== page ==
Now that 2018 is just around the corner, perhaps you're a person who prescribes to a growth-mindset. You're looking for innovative ways to improve your well-being, get that productivity edge, and maybe achieve more balance and wisdom in life.  

If so, I want to recommend that you start smart and implement some (or all) of these techniques for a better, and happier life. But fair warning: Some of these strategies may positively stretch you, or your belief system.

1. Detach from your work.

Science has found that people who simply unplug and detach from work on their downtime recover from stress faster and increase their productivity. Some recommended activities in the recovery phase include exercise, walks in nature, and picking up a hobby not related to work.

According to research by Sabine Sonnentag and Adam Grant, another way to recharge and recover faster from work--and raise happiness levels--is to think and reflect on the positive things about your workday the previous day (or week) that benefited other people.

2. Work in a setting with natural light.

A study titled, "Impact of Workplace Daylight Exposure on Sleep, Physical Activity, and Quality of Life," concluded that there is a strong relationship between workplace daylight exposure and office workers' sleep, activity and quality of life. It also showed that employees have greater interest in their work and represent more loyalty to their company..

If your workplace isn't infused with daylight and plenty of windows with views to the outside world, you may be taking on more stress than usual. Natural daylight can act as a buffer against the negative impact of job stress and positively impact general well-being.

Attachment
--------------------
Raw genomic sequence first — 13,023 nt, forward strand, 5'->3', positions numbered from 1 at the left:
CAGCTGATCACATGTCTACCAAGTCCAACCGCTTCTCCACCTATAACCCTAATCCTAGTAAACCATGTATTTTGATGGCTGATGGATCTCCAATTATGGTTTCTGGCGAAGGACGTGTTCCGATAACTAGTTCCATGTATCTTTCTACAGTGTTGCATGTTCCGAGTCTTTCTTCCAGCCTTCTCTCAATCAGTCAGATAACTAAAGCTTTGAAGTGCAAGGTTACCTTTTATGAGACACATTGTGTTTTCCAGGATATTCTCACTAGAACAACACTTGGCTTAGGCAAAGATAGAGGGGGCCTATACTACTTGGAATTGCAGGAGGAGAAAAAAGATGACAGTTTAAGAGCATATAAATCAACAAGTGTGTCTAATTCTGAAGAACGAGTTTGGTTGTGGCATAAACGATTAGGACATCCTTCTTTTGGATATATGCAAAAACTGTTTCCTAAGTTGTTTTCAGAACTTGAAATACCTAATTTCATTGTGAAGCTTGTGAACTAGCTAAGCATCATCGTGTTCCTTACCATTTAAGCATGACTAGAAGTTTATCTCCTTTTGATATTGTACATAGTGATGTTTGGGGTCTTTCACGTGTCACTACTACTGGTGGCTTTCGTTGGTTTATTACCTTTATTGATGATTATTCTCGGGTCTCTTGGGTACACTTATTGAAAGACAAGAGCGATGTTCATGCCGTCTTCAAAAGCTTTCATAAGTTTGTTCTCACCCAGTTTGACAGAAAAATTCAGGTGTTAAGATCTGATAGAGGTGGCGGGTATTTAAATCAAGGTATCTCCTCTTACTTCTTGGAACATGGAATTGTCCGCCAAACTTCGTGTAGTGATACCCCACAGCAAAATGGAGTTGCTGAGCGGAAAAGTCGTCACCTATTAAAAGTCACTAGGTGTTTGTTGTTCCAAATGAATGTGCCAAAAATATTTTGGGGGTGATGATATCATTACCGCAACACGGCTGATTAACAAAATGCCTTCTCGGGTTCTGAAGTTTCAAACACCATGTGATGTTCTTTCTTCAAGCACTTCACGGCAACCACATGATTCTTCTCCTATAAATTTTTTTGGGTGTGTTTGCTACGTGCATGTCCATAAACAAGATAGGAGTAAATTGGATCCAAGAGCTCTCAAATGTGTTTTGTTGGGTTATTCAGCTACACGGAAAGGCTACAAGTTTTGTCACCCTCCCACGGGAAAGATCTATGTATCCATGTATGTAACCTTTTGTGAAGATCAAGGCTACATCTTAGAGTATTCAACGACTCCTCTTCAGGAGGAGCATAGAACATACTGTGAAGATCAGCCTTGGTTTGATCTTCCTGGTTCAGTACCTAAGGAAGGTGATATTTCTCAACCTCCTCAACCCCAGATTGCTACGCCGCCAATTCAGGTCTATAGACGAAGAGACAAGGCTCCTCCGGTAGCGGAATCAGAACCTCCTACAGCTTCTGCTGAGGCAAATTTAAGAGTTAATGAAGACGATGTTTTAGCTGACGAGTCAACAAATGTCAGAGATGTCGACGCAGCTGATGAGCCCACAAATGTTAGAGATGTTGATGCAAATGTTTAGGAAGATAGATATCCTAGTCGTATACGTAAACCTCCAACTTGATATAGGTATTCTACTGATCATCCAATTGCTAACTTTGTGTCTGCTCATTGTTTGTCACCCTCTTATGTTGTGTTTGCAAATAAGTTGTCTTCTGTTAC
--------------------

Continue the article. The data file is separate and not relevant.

Research from Human Spaces has shown that proximity to natural elements, such as greenery and sunlight, was associated with a 15 percent increase in improved well-being and creativity, and 6 percent higher productivity.

According to HOK, a global design, architecture and engineering firm, better workplace lighting (both natural daylight and artificial light) was linked to a 15 percent reduction in absenteeism in office environments. 

3. Get regular naps.

In The Best Place to Work, psychologist Ron Friedman says 20-30 minute naps have been proven to boost productivity, increase alertness, quicken motor reflexes, raise accuracy, improve decision-making, enhance creativity, and bolster memory. 

2002 Harvard University study found that a thirty-minute nap boosted the performance of workers, returning their productivity to beginning-of-the-day levels.

Yahoo! and Time Warner outsource their napping to local spas that allow employees to recharge in private rooms, complete with aromatherapy and a selection of nature soundtracks. Zappos, Ben & Jerry's, and even Nike designate in-office "quiet rooms" for employees to sleep or meditate.

"It's really important for the company to have happy, healthy employees so we can all do our best," Ben & Jerry's spokesperson Liz Brenna told ABC News

4. Practice forgiveness.

We may forgive our spouses or kids after a wrongdoing, but lets be real. Forgiveness is rarely discussed or formally embedded into the DNA of corporate culture. But it should be.

New research has been published about the positive impact of forgiveness to potentially improve well-being and productivity in the workplace.